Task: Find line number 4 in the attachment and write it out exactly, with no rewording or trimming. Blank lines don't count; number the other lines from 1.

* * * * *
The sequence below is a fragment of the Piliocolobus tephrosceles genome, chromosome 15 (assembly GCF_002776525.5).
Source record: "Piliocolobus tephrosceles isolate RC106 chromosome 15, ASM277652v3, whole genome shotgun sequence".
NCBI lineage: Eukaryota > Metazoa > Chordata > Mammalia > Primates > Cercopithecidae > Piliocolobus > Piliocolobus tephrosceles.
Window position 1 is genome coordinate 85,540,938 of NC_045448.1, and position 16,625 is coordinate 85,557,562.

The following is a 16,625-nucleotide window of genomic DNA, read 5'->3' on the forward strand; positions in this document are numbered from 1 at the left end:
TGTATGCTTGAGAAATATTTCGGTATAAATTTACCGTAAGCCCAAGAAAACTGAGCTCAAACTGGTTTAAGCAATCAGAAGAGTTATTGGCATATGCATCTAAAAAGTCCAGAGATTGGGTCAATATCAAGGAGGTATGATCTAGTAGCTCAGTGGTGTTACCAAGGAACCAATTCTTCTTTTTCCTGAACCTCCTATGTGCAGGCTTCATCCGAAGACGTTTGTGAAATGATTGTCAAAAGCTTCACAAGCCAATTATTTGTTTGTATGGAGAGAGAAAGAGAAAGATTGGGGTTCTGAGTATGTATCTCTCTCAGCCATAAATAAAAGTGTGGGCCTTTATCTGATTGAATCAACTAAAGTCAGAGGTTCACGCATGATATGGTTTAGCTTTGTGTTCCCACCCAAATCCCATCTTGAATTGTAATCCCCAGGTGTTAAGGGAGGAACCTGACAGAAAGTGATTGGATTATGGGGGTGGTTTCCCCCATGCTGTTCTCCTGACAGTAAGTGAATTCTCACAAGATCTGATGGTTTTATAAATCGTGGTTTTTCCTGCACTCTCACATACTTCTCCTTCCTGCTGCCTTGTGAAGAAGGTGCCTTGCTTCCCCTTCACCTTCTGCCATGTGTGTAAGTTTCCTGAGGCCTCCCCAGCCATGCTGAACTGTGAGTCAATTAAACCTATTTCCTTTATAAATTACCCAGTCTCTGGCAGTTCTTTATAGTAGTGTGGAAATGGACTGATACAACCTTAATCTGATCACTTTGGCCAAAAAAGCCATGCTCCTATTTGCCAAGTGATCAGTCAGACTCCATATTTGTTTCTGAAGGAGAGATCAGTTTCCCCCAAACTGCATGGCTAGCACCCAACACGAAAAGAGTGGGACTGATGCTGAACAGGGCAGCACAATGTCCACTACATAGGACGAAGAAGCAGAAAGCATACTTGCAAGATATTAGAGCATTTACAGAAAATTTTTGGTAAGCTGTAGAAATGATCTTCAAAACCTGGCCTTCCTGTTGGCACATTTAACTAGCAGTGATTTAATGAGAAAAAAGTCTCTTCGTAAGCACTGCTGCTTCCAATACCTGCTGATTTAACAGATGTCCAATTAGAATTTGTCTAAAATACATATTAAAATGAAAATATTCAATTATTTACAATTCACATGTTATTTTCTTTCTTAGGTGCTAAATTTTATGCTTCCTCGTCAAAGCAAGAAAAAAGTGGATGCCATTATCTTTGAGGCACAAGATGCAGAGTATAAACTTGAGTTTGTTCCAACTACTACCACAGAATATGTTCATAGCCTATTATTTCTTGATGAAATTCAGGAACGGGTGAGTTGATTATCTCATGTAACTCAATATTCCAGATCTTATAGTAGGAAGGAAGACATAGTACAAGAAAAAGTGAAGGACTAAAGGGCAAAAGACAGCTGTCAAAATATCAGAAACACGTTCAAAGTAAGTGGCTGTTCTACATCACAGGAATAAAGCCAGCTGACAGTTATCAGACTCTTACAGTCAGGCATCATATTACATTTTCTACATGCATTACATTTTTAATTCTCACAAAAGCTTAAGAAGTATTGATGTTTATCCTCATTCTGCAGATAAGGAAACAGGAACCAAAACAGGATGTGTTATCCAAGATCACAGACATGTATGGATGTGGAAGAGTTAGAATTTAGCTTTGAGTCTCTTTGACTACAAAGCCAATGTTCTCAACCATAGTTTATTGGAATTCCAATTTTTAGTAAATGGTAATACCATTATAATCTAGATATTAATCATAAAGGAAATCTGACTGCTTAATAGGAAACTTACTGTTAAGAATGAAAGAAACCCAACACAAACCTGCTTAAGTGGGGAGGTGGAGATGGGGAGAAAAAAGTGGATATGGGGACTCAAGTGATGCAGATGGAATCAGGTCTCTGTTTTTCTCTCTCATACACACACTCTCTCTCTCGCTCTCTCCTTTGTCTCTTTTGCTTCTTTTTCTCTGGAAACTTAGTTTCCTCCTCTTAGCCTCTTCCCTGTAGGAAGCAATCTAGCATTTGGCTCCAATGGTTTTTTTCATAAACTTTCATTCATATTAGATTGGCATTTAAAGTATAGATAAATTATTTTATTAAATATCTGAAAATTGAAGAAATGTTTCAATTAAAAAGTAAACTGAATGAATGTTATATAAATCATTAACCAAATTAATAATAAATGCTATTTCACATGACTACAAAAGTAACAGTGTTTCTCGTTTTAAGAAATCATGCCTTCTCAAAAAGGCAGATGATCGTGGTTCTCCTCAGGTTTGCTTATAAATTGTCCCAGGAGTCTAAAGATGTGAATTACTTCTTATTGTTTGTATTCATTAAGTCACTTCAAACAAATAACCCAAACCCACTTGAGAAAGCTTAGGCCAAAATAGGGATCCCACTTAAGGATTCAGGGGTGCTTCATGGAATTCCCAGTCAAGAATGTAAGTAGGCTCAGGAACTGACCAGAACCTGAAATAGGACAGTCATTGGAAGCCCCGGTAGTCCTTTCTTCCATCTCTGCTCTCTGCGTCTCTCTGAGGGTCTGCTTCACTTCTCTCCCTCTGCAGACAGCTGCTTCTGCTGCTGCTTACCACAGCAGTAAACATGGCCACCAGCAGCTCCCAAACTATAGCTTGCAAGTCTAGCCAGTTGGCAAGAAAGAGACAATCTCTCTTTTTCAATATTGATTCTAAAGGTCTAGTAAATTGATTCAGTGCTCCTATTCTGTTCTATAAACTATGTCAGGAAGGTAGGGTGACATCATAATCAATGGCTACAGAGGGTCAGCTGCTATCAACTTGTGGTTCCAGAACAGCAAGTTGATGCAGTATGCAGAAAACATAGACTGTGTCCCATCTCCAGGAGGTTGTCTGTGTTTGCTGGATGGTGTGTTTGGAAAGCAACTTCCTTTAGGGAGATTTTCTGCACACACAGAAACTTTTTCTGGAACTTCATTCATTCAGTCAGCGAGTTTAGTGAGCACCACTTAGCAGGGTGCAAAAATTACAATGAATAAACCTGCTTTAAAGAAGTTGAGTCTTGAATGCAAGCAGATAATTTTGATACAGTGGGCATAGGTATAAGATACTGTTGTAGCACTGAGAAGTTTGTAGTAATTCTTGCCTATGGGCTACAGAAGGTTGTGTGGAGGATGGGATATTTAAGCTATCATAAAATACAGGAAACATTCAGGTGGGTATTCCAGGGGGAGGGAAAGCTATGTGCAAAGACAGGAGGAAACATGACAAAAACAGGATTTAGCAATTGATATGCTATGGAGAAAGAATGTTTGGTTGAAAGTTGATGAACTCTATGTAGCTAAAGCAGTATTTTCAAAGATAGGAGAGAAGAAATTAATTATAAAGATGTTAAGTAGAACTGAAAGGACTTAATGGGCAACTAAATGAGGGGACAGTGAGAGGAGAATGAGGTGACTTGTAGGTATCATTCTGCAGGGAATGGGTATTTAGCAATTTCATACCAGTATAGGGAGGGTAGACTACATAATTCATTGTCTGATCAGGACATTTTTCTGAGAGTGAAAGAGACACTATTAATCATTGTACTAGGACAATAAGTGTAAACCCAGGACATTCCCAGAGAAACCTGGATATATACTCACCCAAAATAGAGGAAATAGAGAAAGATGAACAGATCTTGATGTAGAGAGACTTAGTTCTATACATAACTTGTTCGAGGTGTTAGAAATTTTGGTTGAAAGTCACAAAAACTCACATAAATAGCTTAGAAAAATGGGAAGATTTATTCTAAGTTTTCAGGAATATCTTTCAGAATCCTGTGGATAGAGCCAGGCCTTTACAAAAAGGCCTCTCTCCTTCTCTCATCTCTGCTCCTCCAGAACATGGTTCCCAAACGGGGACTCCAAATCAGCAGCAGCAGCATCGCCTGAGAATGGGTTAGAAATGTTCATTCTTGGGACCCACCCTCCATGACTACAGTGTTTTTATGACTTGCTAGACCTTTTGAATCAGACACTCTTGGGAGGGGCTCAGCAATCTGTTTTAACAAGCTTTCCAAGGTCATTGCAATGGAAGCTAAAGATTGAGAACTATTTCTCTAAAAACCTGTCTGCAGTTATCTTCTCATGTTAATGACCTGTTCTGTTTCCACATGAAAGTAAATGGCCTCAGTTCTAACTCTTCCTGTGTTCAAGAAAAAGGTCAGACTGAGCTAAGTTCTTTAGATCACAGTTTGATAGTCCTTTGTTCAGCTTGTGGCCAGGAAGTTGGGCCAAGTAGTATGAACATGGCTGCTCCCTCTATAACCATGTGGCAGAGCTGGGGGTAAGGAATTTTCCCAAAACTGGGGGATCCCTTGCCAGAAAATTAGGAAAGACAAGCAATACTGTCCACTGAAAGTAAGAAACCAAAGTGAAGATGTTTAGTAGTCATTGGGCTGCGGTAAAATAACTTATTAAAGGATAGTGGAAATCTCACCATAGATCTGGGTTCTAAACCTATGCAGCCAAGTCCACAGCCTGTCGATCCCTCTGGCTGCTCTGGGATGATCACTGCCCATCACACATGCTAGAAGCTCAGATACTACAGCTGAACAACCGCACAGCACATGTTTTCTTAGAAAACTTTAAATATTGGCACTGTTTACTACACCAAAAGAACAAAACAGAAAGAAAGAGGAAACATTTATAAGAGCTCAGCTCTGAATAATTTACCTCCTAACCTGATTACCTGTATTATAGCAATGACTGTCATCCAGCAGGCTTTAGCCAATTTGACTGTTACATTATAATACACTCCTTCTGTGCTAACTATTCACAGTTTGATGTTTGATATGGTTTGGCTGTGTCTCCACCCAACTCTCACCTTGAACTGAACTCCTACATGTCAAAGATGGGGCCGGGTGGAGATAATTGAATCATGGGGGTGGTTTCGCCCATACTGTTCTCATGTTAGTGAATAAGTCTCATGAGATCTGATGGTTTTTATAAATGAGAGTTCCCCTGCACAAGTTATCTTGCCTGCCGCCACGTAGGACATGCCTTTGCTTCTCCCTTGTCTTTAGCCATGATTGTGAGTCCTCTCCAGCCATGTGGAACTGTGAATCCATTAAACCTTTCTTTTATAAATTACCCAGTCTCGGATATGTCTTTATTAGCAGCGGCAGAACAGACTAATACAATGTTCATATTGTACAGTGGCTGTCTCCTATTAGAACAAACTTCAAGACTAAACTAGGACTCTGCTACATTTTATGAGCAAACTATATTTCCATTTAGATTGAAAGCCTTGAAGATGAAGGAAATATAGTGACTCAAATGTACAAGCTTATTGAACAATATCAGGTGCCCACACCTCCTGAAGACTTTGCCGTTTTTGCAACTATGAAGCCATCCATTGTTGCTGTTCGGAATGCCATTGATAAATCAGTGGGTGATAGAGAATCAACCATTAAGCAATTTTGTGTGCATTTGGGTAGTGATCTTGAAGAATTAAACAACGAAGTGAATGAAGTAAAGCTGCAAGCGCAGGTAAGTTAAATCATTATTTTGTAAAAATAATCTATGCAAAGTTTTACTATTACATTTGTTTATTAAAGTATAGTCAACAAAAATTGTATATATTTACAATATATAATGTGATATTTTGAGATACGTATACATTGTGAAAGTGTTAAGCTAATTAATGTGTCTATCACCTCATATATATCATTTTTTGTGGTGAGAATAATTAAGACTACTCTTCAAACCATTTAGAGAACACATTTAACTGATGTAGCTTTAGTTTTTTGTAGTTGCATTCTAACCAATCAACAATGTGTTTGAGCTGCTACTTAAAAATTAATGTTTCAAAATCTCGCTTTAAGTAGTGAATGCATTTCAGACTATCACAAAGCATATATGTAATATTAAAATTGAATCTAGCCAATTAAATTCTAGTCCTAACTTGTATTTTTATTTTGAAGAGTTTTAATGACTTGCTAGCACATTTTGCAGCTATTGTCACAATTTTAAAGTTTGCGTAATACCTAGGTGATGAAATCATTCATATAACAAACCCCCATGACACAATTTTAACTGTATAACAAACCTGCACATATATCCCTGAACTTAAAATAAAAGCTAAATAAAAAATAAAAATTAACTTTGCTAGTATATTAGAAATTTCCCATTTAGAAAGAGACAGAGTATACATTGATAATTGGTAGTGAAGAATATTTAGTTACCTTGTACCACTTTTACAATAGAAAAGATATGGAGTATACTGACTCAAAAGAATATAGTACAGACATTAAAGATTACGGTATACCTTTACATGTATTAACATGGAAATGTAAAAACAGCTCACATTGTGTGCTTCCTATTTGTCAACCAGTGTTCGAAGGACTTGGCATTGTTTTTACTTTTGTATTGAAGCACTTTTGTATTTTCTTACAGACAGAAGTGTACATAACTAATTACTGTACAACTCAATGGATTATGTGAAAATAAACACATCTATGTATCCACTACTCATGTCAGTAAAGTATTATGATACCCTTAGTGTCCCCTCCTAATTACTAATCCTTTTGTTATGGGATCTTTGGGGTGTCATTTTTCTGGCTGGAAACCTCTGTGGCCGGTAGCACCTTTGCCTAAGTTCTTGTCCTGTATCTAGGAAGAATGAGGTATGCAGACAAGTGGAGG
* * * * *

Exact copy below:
Window position 1 is genome coordinate 85,540,938 of NC_045448.1, and position 16,625 is coordinate 85,557,562.